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Boeing violated 2021 deferred prosecution agreement: DOJ

The Justice Department has notified a Texas federal court that it has determined that Boeing violated a non-prosecution agreement that allowed the company to escape criminal prosecution for two fatal 737 plane crashes Max in 2018 and 2019, according to a recently filed letter.

Federal prosecutors entered into a deferred prosecution agreement (DPA) with Boeing in January 2021, allowing the plane maker to avoid criminal prosecution in exchange for meeting new safety obligations.

The DOJ said in the letter that based on the violations of the agreement identified by the government, Boeing is now facing prosecution, although the department “is still determining how it will proceed in this matter.” .

PHOTO: The Boeing logo is seen on the side of a Boeing 737 MAX at the Farnborough International Airshow, in Farnborough, Britain, July 20, 2022.

The Boeing logo is seen on the side of a Boeing 737 MAX at the Farnborough International Airshow in Farnborough, Britain, July 20, 2022.

Peter Cziborra/Reuters/FILE

In the letter, federal prosecutors said the aerospace giant failed to “design, implement and enforce a compliance and ethics program to prevent and detect violations of U.S. fraud laws in ‘all of its operations’.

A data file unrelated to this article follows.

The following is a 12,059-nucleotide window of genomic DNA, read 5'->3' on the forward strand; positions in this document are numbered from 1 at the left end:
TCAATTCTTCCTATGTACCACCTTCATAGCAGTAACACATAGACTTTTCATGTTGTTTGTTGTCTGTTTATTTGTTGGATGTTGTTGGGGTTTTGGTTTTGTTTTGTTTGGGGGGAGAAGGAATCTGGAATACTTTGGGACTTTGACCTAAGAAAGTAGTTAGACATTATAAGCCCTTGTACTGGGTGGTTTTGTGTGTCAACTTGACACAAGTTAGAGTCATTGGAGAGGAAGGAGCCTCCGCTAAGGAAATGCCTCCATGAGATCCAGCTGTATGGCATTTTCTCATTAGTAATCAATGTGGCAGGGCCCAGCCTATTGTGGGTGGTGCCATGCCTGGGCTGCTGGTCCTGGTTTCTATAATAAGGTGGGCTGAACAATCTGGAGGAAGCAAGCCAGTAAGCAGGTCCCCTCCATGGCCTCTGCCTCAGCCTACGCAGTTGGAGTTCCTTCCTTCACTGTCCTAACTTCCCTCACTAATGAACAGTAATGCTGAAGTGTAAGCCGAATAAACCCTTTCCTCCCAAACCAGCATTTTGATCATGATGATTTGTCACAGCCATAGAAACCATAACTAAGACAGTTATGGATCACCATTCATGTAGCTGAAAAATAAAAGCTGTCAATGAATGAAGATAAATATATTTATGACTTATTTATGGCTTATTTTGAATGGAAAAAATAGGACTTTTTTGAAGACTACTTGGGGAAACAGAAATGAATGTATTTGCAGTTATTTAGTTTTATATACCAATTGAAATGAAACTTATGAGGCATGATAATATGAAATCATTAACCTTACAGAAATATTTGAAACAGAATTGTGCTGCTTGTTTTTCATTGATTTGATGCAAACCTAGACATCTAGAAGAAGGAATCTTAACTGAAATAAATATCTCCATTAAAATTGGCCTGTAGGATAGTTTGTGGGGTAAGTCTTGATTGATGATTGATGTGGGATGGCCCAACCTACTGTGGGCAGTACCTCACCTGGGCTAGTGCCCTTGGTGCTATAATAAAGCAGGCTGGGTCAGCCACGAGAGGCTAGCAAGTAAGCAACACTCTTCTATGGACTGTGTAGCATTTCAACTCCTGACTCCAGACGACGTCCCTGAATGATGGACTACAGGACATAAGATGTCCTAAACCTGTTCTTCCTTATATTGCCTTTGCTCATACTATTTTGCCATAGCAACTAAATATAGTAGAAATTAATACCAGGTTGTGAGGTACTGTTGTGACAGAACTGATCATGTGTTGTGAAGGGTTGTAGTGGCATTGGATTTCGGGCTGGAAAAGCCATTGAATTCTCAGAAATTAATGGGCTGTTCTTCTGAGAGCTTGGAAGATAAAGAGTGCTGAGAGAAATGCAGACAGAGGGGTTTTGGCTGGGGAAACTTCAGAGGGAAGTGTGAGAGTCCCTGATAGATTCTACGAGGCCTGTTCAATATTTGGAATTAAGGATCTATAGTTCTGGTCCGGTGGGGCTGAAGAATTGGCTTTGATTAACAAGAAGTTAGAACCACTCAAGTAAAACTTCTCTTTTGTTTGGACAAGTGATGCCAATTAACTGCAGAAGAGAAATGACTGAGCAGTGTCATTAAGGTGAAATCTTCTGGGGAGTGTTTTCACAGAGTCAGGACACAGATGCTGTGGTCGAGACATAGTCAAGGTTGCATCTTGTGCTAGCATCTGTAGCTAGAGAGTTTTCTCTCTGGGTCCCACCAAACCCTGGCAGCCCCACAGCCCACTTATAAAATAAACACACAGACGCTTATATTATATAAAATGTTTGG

The DOJ gave Boeing until June 13 to respond to its decision.

The fatal Boeing crashes in October 2018 and March 2019 killed a total of 346 people.

The first accident, which occurred on October 29, 2018, in Jakarta, Indonesia, killed all 189 passengers and crew members. The second accident, on March 10, 2019, occurred in Addis Ababa, Ethiopia, when a Boeing plane crashed minutes after takeoff and killed 157 people on board.

In April, family members of victims of the 2019 crash in Ethiopia met with prosecutors in Washington, D.C. to urge the Justice Department to prosecute Boeing.

Paul G. Cassell, the attorney representing the families of Boeing crash victims, called the DOJ’s announcement “a promising first step,” in a statement to ABC News.

“This is a positive first step, and for families, it will take time,” Cassell said. “But we need further action from the Justice Department to hold Boeing accountable and plan to use our May 31 meeting to further explain what we believe to be a satisfactory remedy for the current criminal conduct of Boeing.”

In the letter, the DOJ said it would meet with the families of the Boeing crash victims on May 31.

This is a developing story. Please check again for updates.

ABC News

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